In his effort to build up to his recommendations for how to create better public education, he takes the reader through a mind-boggling introduction to how badly we treat children in this country. Really. I cracked the book open numerous times before finally sitting down and pouring through it. With another year of policy and legislative activity behind me, I used the Christmas break to brush up on my education reading, with Crash Course at the top of the list. Here I am, the head of an organization that combs through mounds of data daily to expose the public to the outrages in education – and present solutions for them – but even I was shocked, over and over, by Whittle’s cogent presentation of the hard, cold reality of public education in this country.

Tragedy is a word that doesn’t even begin to sum it all up. And what Chris Whittle does that puts it all into context is he uses our progress in American business to drive home the fact that there are advances being made all around us, but right where we need it the most, little has changed in decades.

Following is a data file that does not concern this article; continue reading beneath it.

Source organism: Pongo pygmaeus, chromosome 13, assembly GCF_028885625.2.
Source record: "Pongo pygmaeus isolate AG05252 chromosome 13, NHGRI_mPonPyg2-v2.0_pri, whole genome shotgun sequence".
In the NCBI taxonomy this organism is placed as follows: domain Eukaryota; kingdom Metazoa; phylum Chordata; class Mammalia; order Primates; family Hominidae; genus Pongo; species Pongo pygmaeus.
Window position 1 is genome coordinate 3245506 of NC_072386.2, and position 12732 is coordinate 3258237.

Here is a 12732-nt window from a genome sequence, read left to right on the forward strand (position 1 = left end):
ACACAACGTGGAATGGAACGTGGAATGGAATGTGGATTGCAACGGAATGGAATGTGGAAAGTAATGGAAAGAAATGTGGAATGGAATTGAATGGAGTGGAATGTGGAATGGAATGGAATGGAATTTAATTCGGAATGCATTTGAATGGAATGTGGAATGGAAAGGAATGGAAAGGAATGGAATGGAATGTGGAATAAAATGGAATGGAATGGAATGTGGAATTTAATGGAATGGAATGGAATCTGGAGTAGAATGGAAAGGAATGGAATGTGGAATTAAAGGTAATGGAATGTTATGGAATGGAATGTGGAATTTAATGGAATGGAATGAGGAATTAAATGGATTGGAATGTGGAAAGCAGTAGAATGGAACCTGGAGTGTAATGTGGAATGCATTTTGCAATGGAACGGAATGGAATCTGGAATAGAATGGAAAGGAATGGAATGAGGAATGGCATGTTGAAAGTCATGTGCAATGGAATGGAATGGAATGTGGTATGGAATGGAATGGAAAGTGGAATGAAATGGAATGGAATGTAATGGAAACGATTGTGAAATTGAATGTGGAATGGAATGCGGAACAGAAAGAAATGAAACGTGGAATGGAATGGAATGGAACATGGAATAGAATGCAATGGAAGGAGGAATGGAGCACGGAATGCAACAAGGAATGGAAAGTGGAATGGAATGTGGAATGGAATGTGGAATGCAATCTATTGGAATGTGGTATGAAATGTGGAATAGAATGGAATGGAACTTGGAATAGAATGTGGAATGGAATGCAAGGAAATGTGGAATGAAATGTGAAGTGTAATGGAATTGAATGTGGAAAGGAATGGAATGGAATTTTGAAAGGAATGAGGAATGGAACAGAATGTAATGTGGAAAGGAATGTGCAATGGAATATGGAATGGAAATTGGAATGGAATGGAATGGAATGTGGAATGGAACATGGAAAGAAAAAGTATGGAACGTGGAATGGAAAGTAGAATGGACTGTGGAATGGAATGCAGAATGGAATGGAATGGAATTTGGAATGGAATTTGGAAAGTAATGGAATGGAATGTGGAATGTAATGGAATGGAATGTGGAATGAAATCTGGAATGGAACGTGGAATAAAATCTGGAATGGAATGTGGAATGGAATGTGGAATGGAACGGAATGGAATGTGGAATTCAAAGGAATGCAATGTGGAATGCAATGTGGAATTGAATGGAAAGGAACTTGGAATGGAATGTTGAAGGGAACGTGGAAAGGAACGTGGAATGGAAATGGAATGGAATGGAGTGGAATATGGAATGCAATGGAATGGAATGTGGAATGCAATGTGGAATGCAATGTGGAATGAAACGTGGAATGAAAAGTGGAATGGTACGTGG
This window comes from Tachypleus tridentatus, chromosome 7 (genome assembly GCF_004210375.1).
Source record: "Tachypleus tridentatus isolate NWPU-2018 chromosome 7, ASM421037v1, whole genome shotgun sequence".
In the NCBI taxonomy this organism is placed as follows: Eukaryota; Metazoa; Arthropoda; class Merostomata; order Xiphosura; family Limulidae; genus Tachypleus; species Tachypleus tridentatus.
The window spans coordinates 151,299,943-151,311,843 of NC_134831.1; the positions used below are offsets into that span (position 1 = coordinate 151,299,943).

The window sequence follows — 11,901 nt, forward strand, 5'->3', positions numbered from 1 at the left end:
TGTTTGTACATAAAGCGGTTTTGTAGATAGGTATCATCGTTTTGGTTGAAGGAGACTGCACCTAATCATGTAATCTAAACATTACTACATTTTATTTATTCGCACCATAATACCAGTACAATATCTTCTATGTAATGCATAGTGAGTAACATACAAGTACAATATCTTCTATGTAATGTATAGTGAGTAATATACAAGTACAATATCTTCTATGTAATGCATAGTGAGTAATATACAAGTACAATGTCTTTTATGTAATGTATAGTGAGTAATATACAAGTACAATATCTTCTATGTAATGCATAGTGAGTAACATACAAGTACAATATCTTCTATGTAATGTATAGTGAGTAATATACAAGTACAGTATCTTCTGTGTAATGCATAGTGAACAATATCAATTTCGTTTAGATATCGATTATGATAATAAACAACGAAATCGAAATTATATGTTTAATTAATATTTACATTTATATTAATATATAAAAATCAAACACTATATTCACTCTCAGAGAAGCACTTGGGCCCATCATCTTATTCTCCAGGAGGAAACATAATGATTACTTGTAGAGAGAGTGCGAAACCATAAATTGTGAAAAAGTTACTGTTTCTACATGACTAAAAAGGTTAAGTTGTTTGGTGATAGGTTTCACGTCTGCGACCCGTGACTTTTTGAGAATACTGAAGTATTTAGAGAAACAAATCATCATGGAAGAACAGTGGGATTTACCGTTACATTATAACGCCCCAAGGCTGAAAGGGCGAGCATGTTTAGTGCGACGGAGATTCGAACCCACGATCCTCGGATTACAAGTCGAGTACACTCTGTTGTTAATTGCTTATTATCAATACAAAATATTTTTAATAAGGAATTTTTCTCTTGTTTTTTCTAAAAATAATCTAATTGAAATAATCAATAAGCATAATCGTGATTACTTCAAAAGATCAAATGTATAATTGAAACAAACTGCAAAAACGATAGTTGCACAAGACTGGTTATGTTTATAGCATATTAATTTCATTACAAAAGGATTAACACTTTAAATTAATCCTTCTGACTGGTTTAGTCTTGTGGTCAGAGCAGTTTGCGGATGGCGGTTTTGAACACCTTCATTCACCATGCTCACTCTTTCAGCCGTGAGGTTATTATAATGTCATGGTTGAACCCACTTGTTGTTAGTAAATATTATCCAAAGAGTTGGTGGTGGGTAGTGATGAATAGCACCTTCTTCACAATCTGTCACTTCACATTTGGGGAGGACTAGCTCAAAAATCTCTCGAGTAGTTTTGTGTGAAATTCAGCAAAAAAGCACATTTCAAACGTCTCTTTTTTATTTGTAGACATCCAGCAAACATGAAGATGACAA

Full disclosure: I’ve known Chris Whittle since around the time he started Edison in 1993. His organization boasts many of my oldest and dearest colleagues and friends. Edison also belongs to an association which I helped found, and with which I still consult. So like most bloggers, I may appear slightly ‘tainted’ by my relationships. But notwithstanding the fact that I like Chris, believe in what he stands for, and agree with many of his proposals to fix the problem, I also know that my 16 year-old could read his book and immediately, without any coaching, find himself where I am – astonished and angry that our problems over twenty years have not been dramatically reduced.

Chris offers three major reasons for why not only Johnny, but Mommy and Daddy also, can’t read: we don’t believe; we don’t own the problem; and we don’t see the solution.

He digs deeper, of course, much deeper, and delves into his own education about public education and what has occurred to land us in an incredible inertia and acceptance of failure that if we were GM, or the Defense Department or any number of industries, would make us shut it all down tomorrow.